In 1860, Auguste Mariette, then director of the Egyptian Antiquities Service, was working in the Saqqara necropolis, some twenty kilometers from Cairo, a site that had been his new center of operations for some years.
Mariette had just made another important discovery in the necropolis: A mastaba from the Old Kingdom, specifically from Dynasty III (2592-2544 BC), on the north face of the Step pyramid.
It was the grave of a man named Hesy-Ra, who lived during the reign of Djoser, the builder of the Step Pyramid. The archaeologist excavated the structure of the grave, made of mud bricks, and made a surprising discovery that he himself describes as follows:
“Hesy-Ra’s tomb is built of yellow bricks and the main chamber consists of a long corridor filled with niches rectangular. It was behind those niches that we found the tables …
But what tables was Mariette talking about? In the course of his excavations at Hesy-Ra’s tomb, the archaeologist discovered five cedar wood planks decorated with magnificent reliefs measuring approximately one meter in height. The tables were extracted and taken to the Bulaq Museum in Cairo, antecedent to the Egyptian Museum in Tahrir Square.
Pictures on the walls
In the end, the location of Hesy-Ra’s grave was lost. After the excavation of a tomb, Mariette had the custom of reburying it to protect it from looters and onlookers.
Thus, this mastaba does not appear on the map of the necropolis that Jacques de Morgan, the new director of the Antiquities Service who succeeded Gaston Maspero, published in 1897.
The tomb was lost for years until between 1911 and 1912, the archaeologist James E. Quibell, who was excavating at the Saqqara necropolis at that time, returned to locate it. Quibell then proceeded to his excavation and study, and later published the exhaustive results of his investigations.
Hesy-Ra’s tomb is a mastaba or grave of considerable size (43 m long by 6 m high in some areas) and it was basically built with mud bricks.
What stands out in it, in addition to its early dating, is its decoration, of great artistic quality. The tomb consisted of a long, narrow corridor on the western side of which eleven niches were opened that once contained the famous wooden boards mentioned by Mariette.
He took five, who were at the southern end of the passage. During his excavations, Quibell discovered another table,very fragmented, on the north side, and decided not to recover another five due to their poor condition.
The walls of the tomb were decorated with geometric elements in bright colors. Quibell described the decoration in detail:
“There were no scenes of offering bearers, no images of these little explanatory texts on top, no figures of animals, or men, but a long succession of oblong frames placed on a matte surface”
In fact, both he and his wife made watercolors of these “pictures”, which had a very different character from the paintings that would decorate the walls of later tombs.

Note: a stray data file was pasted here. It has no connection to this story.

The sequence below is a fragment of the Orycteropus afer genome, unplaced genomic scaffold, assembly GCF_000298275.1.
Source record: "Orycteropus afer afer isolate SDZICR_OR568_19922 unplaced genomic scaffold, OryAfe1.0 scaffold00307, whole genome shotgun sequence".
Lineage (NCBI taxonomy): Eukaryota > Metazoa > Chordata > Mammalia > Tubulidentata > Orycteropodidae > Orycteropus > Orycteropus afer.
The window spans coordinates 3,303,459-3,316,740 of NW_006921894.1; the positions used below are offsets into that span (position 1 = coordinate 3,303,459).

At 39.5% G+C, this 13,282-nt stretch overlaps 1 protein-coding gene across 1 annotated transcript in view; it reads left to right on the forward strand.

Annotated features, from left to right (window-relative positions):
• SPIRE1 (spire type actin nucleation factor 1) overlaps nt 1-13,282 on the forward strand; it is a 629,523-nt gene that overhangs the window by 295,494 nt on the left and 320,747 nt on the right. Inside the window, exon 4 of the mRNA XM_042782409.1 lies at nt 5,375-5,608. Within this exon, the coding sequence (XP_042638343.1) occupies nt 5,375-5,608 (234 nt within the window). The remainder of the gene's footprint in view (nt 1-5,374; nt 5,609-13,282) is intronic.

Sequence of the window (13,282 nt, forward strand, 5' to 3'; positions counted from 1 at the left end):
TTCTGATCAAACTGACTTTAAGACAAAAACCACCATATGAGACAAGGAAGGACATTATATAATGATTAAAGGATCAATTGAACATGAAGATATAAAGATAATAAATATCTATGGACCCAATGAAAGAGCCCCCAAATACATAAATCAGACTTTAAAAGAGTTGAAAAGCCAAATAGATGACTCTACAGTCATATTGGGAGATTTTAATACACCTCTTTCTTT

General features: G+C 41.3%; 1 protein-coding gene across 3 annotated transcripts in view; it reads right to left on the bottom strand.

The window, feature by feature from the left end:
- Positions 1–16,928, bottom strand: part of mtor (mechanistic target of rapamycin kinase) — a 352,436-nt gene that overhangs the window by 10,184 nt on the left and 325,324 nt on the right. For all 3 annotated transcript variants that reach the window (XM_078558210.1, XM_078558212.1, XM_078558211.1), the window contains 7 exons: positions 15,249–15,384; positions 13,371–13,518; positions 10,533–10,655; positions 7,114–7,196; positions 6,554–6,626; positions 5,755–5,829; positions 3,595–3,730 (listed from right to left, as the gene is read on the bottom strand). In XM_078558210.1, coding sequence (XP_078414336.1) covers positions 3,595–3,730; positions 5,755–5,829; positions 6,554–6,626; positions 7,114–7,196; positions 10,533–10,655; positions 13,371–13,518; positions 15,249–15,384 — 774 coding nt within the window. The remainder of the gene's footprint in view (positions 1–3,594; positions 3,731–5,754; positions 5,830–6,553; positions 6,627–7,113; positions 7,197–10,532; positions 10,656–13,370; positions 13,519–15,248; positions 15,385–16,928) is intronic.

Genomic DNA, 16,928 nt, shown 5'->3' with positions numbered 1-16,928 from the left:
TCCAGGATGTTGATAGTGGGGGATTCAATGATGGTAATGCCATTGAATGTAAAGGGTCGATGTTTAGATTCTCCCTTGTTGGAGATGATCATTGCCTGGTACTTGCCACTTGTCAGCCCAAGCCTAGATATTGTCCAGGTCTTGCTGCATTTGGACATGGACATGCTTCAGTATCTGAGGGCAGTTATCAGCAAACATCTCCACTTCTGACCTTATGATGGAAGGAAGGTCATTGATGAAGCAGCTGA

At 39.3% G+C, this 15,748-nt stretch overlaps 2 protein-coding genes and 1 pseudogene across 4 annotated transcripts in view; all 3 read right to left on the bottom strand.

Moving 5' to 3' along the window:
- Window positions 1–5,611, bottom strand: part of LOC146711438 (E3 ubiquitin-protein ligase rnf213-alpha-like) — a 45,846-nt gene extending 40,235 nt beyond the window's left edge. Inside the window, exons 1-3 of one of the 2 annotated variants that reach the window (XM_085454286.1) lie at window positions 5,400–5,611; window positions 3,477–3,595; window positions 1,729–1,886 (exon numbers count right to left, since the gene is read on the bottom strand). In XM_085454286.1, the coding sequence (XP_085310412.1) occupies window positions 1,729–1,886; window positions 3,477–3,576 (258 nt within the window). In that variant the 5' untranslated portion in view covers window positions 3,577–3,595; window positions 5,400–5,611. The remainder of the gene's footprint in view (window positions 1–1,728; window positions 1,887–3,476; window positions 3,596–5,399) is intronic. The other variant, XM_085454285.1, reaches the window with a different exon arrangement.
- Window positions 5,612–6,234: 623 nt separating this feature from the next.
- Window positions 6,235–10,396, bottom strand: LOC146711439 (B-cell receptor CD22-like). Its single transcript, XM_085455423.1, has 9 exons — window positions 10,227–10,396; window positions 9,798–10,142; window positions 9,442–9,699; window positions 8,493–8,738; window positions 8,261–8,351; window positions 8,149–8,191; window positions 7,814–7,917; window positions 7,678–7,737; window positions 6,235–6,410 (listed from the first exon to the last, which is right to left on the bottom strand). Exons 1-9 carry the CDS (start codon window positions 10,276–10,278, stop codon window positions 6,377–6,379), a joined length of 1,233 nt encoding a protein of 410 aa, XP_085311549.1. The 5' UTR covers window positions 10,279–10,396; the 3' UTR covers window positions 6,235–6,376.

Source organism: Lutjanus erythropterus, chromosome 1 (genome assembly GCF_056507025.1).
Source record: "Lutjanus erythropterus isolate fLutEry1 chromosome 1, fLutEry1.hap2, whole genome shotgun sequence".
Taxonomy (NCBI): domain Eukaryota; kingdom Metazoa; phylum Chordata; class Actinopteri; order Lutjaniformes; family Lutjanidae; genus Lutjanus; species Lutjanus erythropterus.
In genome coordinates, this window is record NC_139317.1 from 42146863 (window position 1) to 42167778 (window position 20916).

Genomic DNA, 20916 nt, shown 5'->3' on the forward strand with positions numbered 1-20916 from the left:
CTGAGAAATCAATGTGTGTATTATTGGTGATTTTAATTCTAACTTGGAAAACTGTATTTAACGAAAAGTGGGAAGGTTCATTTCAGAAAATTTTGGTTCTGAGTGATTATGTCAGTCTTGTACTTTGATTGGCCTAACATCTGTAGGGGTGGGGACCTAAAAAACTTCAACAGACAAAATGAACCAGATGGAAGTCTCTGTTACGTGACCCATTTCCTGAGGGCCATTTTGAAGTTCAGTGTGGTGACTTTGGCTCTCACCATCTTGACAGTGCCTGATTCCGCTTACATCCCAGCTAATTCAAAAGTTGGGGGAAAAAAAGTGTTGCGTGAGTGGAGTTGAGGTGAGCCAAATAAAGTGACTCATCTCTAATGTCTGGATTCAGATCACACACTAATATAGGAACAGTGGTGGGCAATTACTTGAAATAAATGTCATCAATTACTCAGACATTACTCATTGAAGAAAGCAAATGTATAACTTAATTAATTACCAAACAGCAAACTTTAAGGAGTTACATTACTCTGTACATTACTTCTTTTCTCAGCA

The tomb also contained underground chambers organized in three levels (the upper one was sealed with a sliding rock). However, it was not spared from looting already in ancient times, so there was very little that could be recovered from its interior.
Quibell documented some bones, ceramic remains, broken stone vessels, and a bone handle inscribed with Hesy-Ra’s name. The dating was confirmed by the presence of a clay seal on which the name of the pharaoh Netjerikhet-Djoser could be read.
Unique wood panels
As for the cedar wood planks decorated with reliefs found in Hesy-Ra’s tomb, although they are not the only ones of this type found in an Old Kingdom tomb, they are very rare. Why?
Although it may seem that the most probable cause that many of these panels were not found in tombs from this period is the destructive action of insects, especially the white ant, very abundant in Egypt, in reality the reason is basically the quality wood shortage in the country (which had to be imported), so this material used to be reused.
In fact, the wooden reliefs discovered in Hesy-Ra’s tomb can be considered masterpieces of their kind, for the quality of the carving and, above all, for their accuracy.
They show the owner of the tomb, the high official Hesy-Ra, represented at different stages of his life: as a handsome young man, a man in the prime of his life, and an old man seated at an offering table.
The panels also show several columns of inscribed hieroglyphic texts that refer to the owner of the tomb, and detail the titles and positions he held in life.
Among them stands out one, that of Wer-ibeḥsenjw, which means “Great ivory cutter” or “Great dentist”. Apparently Hesy-Ra was a man with great knowledge of medicine and dentistry.
In fact, he is the first documented dentist in all of history. A profession that must have been of great importance in ancient Egypt, since cavities and abscesses were common evils that affected royalty so much (the mummy of Amenhotep III showed a poor dental quality and that of Ramses II presented an abscess that perhaps cost his life) as the poorest of the peasants….
Source: Carme Mayans, National Geographic